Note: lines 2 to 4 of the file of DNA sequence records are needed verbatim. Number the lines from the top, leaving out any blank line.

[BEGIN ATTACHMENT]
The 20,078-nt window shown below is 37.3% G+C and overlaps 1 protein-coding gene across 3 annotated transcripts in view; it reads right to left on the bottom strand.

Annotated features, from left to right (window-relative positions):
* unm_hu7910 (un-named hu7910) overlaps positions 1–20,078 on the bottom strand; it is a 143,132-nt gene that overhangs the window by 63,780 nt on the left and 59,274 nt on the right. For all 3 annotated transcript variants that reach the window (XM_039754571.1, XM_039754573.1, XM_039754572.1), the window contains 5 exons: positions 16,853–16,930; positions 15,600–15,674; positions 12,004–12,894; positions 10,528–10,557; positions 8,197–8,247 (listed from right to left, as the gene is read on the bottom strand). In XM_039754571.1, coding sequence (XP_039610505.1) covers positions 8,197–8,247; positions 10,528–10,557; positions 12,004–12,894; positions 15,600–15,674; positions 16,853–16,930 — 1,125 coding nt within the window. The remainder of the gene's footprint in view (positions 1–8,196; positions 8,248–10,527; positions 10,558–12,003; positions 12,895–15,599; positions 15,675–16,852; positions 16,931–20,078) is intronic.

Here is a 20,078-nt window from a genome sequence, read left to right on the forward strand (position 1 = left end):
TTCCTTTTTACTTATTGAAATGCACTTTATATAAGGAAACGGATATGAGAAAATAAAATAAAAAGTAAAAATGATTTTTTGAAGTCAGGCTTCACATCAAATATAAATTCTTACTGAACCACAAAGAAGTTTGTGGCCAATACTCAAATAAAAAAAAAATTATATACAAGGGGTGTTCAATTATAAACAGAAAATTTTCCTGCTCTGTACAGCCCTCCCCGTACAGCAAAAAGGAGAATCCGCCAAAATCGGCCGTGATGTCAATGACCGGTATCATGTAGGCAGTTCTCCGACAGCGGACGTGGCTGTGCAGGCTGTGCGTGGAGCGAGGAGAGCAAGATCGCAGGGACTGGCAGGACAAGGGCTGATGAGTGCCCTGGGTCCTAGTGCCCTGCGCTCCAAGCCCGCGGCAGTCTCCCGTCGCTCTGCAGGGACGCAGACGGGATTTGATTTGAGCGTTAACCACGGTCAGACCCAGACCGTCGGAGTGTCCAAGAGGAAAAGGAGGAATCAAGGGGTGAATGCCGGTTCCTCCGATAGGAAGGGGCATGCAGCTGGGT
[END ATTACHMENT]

Annotated features, from left to right (window-relative positions):
* unm_hu7910 (un-named hu7910) overlaps positions 1–20,078 on the bottom strand; it is a 143,132-nt gene that overhangs the window by 63,780 nt on the left and 59,274 nt on the right. For all 3 annotated transcript variants that reach the window (XM_039754571.1, XM_039754573.1, XM_039754572.1), the window contains 5 exons: positions 16,853–16,930; positions 15,600–15,674; positions 12,004–12,894; positions 10,528–10,557; positions 8,197–8,247 (listed from right to left, as the gene is read on the bottom strand). In XM_039754571.1, coding sequence (XP_039610505.1) covers positions 8,197–8,247; positions 10,528–10,557; positions 12,004–12,894; positions 15,600–15,674; positions 16,853–16,930 — 1,125 coding nt within the window. The remainder of the gene's footprint in view (positions 1–8,196; positions 8,248–10,527; positions 10,558–12,003; positions 12,895–15,599; positions 15,675–16,852; positions 16,931–20,078) is intronic.

Here is a 20,078-nt window from a genome sequence, read left to right on the forward strand (position 1 = left end):